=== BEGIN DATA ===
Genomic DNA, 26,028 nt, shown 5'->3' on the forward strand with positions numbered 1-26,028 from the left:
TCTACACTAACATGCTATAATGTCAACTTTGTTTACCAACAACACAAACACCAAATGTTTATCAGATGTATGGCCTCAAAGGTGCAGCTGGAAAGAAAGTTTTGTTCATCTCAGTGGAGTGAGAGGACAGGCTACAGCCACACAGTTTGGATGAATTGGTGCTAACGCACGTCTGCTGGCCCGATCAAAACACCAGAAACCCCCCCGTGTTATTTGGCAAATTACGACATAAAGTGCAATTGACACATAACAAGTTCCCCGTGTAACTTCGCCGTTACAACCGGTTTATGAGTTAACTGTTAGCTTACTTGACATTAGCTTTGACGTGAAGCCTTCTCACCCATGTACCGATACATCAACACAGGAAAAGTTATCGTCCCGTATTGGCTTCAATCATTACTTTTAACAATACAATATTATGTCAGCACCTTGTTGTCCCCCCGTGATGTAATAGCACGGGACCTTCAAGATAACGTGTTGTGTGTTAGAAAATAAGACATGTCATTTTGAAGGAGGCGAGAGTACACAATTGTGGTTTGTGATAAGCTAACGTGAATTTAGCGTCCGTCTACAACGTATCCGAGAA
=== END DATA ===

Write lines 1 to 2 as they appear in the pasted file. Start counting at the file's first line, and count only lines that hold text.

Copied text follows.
Genomic DNA, 26,028 nt, shown 5'->3' on the forward strand with positions numbered 1-26,028 from the left:
TCTACACTAACATGCTATAATGTCAACTTTGTTTACCAACAACACAAACACCAAATGTTTATCAGATGTATGGCCTCAAAGGTGCAGCTGGAAAGAAAGTTTTGTTCATCTCAGTGGAGTGAGAGGACAGGCTACAGCCACACAGTTTGGATGAATTGGTGCTAACGCACGTCTGCTGGCCCGATCAAAACACCAGAAACCCCCCCGTGTTATTTGGCAAATTACGACATAAAGTGCAATTGACACATAACAAGTTCCCCGTGTAACTTCGCCGTTACAACCGGTTTATGAGTTAACTGTTAGCTTACTTGACATTAGCTTTGACGTGAAGCCTTCTCACCCATGTACCGATACATCAACACAGGAAAAGTTATCGTCCCGTATTGGCTTCAATCATTACTTTTAACAATACAATATTATGTCAGCACCTTGTTGTCCCCCCGTGATGTAATAGCACGGGACCTTCAAGATAACGTGTTGTGTGTTAGAAAATAAGACATGTCATTTTGAAGGAGGCGAGAGTACACAATTGTGGTTTGTGATAAGCTAACGTGAATTTAGCGTCCGTCTACAACGTATCCGAGAA